By JO SEDDON
A NEWLY-discovered section of
faultline running around Martinborough is
unlikely to be an immediate danger, but people
should be well prepared for the worst scenario,
Russ Van Dissen, a geologist with the
Geological and Nuclear Sciences Institute and
co-author of a study into faults around the
Wellington region, said Martinborough's fault
only moves at a rate of about .5mm a year.
"This would make it a turtle, compared
with the Wairarapa or Wellington faults, which
would be horses, and the alpine fault in the
South Island, which would be a cheetah," he
"The Wairarapa fault slips at a rate of
5mm to 10mm a year and in fact this one gave us
the biggest quake New Zealand has seen since the
arrival of the European.
"That was in 1855 and measured about 8 on
the Richter scale. It was a whopper."
The Martinborough fault runs from White Rock
to where the rubbish tip is sited and then in a
northeasterly-southwesterly direction around the
outskirts of the town, underneath the Palliser
The fault is a few kilometres under the
surface and is about 1km from the town centre.
"But you can see it most clearly at the
rubbish dump," Dr Van Dissen said.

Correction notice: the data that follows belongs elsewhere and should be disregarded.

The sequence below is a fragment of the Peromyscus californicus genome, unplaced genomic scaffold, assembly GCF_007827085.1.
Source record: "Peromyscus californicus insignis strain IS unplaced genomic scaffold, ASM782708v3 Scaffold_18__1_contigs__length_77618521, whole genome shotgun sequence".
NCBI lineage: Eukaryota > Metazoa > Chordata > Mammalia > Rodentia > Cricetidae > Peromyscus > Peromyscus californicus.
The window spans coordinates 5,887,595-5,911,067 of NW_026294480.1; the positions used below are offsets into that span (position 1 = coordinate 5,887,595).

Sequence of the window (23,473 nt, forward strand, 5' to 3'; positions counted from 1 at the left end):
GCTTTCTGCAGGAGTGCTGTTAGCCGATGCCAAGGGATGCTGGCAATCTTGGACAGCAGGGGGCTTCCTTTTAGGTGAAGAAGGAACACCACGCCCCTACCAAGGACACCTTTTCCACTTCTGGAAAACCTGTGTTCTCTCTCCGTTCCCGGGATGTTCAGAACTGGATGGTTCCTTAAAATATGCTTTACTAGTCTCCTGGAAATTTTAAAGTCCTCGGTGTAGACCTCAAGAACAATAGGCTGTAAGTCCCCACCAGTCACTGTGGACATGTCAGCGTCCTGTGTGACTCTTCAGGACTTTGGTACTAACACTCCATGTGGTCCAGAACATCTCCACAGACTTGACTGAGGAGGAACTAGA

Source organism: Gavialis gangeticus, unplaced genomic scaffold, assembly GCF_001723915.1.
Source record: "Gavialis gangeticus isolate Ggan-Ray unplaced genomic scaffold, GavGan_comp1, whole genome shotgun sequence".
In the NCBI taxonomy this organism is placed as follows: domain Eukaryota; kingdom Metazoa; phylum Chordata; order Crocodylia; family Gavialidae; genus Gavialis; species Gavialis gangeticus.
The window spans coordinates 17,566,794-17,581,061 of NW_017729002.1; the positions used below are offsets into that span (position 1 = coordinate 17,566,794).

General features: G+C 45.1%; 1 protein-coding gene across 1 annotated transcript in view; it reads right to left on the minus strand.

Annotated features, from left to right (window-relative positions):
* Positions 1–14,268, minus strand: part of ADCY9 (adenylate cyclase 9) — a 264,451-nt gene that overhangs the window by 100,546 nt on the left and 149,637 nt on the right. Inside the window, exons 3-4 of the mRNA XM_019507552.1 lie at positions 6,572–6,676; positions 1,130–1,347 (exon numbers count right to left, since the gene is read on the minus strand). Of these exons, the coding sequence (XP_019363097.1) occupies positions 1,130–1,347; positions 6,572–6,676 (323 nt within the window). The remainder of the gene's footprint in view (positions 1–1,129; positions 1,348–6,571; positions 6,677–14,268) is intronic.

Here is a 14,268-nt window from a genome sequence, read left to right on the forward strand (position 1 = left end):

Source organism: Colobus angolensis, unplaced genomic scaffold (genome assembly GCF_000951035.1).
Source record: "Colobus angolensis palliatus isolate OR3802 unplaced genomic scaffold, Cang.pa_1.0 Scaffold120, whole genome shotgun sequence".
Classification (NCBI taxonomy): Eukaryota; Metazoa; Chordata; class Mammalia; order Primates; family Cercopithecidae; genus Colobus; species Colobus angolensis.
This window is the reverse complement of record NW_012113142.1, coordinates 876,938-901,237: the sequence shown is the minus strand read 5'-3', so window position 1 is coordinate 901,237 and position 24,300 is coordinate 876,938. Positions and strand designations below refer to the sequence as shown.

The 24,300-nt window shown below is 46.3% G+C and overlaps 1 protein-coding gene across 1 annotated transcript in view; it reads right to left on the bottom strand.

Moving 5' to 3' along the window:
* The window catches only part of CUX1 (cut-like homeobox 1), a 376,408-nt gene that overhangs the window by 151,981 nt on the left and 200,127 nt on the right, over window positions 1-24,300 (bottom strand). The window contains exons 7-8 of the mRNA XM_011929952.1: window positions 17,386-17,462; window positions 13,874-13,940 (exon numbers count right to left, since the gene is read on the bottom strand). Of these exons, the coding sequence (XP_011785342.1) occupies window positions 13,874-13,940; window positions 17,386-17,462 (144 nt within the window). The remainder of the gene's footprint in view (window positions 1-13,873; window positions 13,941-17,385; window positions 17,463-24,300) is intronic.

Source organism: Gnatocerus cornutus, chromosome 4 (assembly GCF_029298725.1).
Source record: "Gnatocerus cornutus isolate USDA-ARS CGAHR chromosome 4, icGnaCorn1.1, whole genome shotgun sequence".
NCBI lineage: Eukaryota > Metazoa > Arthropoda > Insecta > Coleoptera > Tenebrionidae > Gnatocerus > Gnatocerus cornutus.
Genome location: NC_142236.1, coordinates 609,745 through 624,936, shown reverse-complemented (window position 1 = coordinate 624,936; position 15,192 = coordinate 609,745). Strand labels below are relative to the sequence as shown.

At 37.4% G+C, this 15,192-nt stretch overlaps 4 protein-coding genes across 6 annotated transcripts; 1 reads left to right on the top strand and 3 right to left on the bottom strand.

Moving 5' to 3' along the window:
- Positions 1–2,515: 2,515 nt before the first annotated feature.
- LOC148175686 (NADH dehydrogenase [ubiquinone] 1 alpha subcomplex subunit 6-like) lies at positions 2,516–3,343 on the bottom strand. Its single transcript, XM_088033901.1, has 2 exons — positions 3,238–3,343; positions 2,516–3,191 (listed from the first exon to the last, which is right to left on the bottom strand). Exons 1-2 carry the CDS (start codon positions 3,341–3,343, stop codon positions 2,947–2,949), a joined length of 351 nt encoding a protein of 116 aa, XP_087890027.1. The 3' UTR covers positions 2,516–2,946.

"The river terraces are warped into a
small fold and in the relatively young rock,
which is about 30,000 years old."
The last movement on the fault was probably a
few thousand years ago, he said.
South Wairarapa emergency management officer
Bill Gibson said people are now responsible for
their own preparations and are expected to be
self-sufficient for a minimum of three days.
This includes having a survival pack of a
transistor radio with spare batteries, a torch,
warm clothes, a first aid kit and enough water
for at least two litres a day for everyone in the
The water stays fresh for about six months in
containers and these should be stored in the dark
and renewed regularly.
Survival kits should be stored away from the
house, preferably in an outside shed, or
somewhere where people won't have to scrabble
through ruined houses to get them, Mr Gibson
Another important item to keep up to date is
People should never let their medication fall
below a week's supply because if a big quake
comes pharmacists are going to have their
supplies cut off.
Having plans to get families back together is
"A major difficulty for Wairarapa is that
we have about 800 people going to Wellington
every day and it will be difficult for them to
get back," he said.
Mr Gibson said he knows of one person who
works in Wellington and has a survival kit,
including warm clothes and tramping boots, in a
pack at work.
"They are planning to walk to Seatoun
where a friend has a small boat. From there it is
a trip around the coast and a long walk
home," he said.
Tsunamis are also a danger for Wairarapa and
Mr Gibson said although they will probably only
happen once in 1500 years, it could be tomorrow.